Spence, Gerald 1929- (Gerald Leonard Spence)

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Spence, Gerald 1929- (Gerald Leonard Spence)


Born January 8, 1929, in Laramie, WY; son of Gerald M. (a chemist) and Esther Sophie (a homemaker) Spence; married Anna Wilson, June 20, 1947 (divorced, 1969); married LaNelle Hampton Peterson Hawks (a designer), November 18, 1969; children: (first marriage) Kip, Kerry Spence Suendermann, Kent, Katy; Christopher Peterson Hawks, Brents Jefferson Hawks (stepsons). Education: University of Wyoming, B.S.L., 1949, LL.B. (magna cum laude), 1952.


Home—Jackson, WY. Office—The Spence Law Firm, LLC, P.O. Box 548, Jackson, WY 83001. E-mail—[email protected].


Admitted to the Bar of Wyoming State, 1952, and the Bar of the U.S. Supreme Court; private practice of law, Riverton, WY, 1952-54; county and prosecuting attorney in Fremont County, WY, 1954-62; partner in private law firms in Riverton and Casper, WY, 1962-78; Spence, Moriarity and Shockey (law firm), Jackson, WY, senior partner, 1978-2002, partner, 2002—. Trial Lawyers College (nonprofit organization), founder and director; Lawyers and Advocates for Wyoming (nonprofit public interest law firm), founder; lecturer in trial advocacy for legal organizations and law schools. CNBC-TV, creator and host of the weekly program The Gerry Spence Show, 1995; guest on television programs, including Larry King Live; consultant on the O.J. Simpson trial to NBC-TV.


American Bar Association, Association of Trial Lawyers of America, National Association of Criminal Defense Lawyers, Wyoming Bar Association, Wyoming Trial Lawyers Association.


LL.D., University of Wyoming, 1990.


(With Anthony Polk) Gunning for Justice, Doubleday (New York, NY), 1982.

Of Murder and Madness: A True Story of Insanity and the Law, Doubleday (New York, NY), 1983.

Trial by Fire: The True Story of a Woman's Ordeal at the Hands of the Law, Morrow (New York, NY), 1986.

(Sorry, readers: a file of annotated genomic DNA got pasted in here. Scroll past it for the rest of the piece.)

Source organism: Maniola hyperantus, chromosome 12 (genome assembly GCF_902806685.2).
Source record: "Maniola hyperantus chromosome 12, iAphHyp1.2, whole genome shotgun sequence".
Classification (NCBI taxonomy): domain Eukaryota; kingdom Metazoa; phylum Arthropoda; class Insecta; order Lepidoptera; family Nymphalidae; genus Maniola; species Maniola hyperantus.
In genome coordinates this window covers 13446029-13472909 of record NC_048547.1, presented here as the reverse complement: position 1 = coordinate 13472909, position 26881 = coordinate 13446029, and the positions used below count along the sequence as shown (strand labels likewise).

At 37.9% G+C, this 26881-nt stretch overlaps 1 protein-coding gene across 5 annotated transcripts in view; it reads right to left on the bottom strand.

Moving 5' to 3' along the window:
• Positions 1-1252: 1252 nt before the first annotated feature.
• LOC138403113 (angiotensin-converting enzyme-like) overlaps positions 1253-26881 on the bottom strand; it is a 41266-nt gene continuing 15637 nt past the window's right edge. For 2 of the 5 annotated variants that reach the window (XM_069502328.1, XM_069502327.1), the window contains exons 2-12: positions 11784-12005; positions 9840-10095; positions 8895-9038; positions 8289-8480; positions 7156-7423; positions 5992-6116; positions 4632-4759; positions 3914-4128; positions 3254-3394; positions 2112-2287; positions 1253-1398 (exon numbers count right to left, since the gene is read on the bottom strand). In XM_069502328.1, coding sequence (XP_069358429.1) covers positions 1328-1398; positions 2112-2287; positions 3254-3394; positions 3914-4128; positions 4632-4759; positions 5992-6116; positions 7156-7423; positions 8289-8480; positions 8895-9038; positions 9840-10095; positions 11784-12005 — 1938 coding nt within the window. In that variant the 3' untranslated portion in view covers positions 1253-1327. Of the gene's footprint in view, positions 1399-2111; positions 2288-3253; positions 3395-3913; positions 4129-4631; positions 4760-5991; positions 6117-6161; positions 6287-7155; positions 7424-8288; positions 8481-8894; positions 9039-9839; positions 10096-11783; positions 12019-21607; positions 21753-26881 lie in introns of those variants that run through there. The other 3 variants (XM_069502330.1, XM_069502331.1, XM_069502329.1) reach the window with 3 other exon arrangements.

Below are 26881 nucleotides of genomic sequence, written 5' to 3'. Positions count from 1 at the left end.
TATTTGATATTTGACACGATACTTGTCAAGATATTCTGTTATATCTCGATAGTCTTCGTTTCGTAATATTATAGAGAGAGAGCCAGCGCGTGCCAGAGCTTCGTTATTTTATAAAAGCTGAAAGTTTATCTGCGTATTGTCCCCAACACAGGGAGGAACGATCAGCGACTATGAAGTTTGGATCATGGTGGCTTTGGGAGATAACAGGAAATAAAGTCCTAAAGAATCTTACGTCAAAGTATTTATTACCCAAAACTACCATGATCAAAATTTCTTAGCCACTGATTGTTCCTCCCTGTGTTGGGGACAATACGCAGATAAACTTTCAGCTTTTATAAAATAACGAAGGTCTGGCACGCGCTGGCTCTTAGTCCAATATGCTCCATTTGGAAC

With Justice for None: Destroying an American Myth, Times Books (New York, NY), 1989.

From Freedom to Slavery: The Rebirth of Tyranny in America, St. Martin's Press (New York, NY), 1993.

How to Argue and Win Every Time: At Home, at Work, in Court, Everywhere, Every Day, St. Martin's Press (New York, NY), 1995.

The Making of a Country Lawyer (autobiography), St. Martin's Press (New York, NY), 1996.

(Author of foreword) Lou Jones, Final Exposure: Portraits from Death Row, Northeastern University Press (Boston, MA), 1996.

O.J.: The Last Word (Literary Guild selection), St. Martin's Press (New York, NY), 1997.

Give Me Liberty! Freeing Ourselves in the Twenty-first Century, St. Martin's Press (New York, NY), 1998.

Gerry Spence's Wyoming: The Landscape; Photographs and Poetry, St. Martin's Press (New York, NY), 2000.

A Boy's Summer: Father and Son Together, St. Martin's Press (New York, NY), 2000.

Half-Moon and Empty Stars, Scribner (New York, NY), 2001.

Seven Simple Steps to Personal Freedom, St. Martin's Press (New York, NY), 2001.

The Smoking Gun: Day by Day through a Shocking Murder Trial with Gerry Spence; A True Story, Scribner (New York, NY), 2003.

Win Your Case: How to Present, Persuade, Prevail—Every Place, Every Time, St. Martin's Press (New York, NY), 2005.

Bloodthirsty Bitches and Pious Pimps of Power: The Rise and Risks of the New Conservative Hate Culture, St. Martin's Press (New York, NY), 2006.


Gerald Spence is a nationally known lawyer who has represented such high-profile clients as Randy Weaver, the children of Karen Silkwood, and Imelda Marcos. Already a respected trial lawyer in his native Wyoming, Spence attained national prominence in 1979 when he won a multimillion-dollar legal judgment on behalf of the children of Karen Silkwood. The suit, concerning Silkwood's contamination by radioactive plutonium in her job manufacturing fuel rods for nuclear reactors, is regarded as the most important nuclear power-related personal injury case to date.

Spence has since scored a number of other highly publicized victories in personal injury litigation. He won a record-setting 26.5-million-dollar decree against Penthouse magazine for a former Miss Wyoming. The batonist-beauty contestant claimed that the magazine's story of a Miss Wyoming whose sexual skills surpassed her baton-twirling talent was libelous. Considered a master of jury persuasion and the art of cross-examination, Spence is also an avocational poet and painter; he is, wrote David Noonan in Esquire, "a genuine Western renaissance man."

Spence began his career in trial advocacy as a prosecutor for Fremont County, Wyoming, a post he held for eight years. After an unsuccessful bid to become the Republican candidate for Congress in 1962, he joined a private law firm in the city of Riverton and represented insurance companies in personal injury trials. He compiled an extensive win record with an extremely aggressive courtroom style and litigated major cases in Colorado and other western states.